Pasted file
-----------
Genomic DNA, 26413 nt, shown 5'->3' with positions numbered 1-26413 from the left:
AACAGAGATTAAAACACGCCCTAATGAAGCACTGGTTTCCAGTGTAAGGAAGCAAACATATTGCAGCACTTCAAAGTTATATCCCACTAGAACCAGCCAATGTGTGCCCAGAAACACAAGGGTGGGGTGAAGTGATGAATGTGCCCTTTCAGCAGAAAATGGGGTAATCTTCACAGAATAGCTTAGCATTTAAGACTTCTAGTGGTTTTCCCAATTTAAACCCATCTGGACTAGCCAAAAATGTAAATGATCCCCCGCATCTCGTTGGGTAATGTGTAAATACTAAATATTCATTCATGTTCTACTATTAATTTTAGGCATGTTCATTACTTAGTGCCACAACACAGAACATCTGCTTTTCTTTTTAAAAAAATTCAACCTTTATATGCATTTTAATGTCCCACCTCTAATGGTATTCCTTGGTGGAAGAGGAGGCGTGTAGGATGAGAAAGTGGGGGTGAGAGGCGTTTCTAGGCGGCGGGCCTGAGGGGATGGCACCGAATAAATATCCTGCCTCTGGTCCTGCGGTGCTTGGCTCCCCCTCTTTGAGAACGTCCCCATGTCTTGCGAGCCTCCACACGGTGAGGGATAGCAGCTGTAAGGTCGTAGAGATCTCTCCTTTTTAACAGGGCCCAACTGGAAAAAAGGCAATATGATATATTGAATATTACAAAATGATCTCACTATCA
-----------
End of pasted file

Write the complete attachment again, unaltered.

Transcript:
Genomic DNA, 26413 nt, shown 5'->3' with positions numbered 1-26413 from the left:
AACAGAGATTAAAACACGCCCTAATGAAGCACTGGTTTCCAGTGTAAGGAAGCAAACATATTGCAGCACTTCAAAGTTATATCCCACTAGAACCAGCCAATGTGTGCCCAGAAACACAAGGGTGGGGTGAAGTGATGAATGTGCCCTTTCAGCAGAAAATGGGGTAATCTTCACAGAATAGCTTAGCATTTAAGACTTCTAGTGGTTTTCCCAATTTAAACCCATCTGGACTAGCCAAAAATGTAAATGATCCCCCGCATCTCGTTGGGTAATGTGTAAATACTAAATATTCATTCATGTTCTACTATTAATTTTAGGCATGTTCATTACTTAGTGCCACAACACAGAACATCTGCTTTTCTTTTTAAAAAAATTCAACCTTTATATGCATTTTAATGTCCCACCTCTAATGGTATTCCTTGGTGGAAGAGGAGGCGTGTAGGATGAGAAAGTGGGGGTGAGAGGCGTTTCTAGGCGGCGGGCCTGAGGGGATGGCACCGAATAAATATCCTGCCTCTGGTCCTGCGGTGCTTGGCTCCCCCTCTTTGAGAACGTCCCCATGTCTTGCGAGCCTCCACACGGTGAGGGATAGCAGCTGTAAGGTCGTAGAGATCTCTCCTTTTTAACAGGGCCCAACTGGAAAAAAGGCAATATGATATATTGAATATTACAAAATGATCTCACTATCA